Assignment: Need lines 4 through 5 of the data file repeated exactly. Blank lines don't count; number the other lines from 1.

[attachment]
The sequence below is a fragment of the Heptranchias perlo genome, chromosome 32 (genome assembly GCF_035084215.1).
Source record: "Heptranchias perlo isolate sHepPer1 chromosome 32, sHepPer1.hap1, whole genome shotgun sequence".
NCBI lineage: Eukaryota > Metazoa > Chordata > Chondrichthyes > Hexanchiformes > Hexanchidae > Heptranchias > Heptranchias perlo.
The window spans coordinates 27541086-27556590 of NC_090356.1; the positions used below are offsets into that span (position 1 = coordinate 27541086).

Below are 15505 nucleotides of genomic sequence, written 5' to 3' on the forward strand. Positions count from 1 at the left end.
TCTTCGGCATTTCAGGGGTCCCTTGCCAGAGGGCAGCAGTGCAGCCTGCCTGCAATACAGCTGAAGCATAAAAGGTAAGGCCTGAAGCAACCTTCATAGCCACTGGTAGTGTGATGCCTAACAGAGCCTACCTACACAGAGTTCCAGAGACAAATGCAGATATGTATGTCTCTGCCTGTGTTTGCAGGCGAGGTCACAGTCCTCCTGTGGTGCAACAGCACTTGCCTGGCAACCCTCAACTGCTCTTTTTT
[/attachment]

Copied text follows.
The window spans coordinates 27541086-27556590 of NC_090356.1; the positions used below are offsets into that span (position 1 = coordinate 27541086).

Below are 15505 nucleotides of genomic sequence, written 5' to 3' on the forward strand. Positions count from 1 at the left end.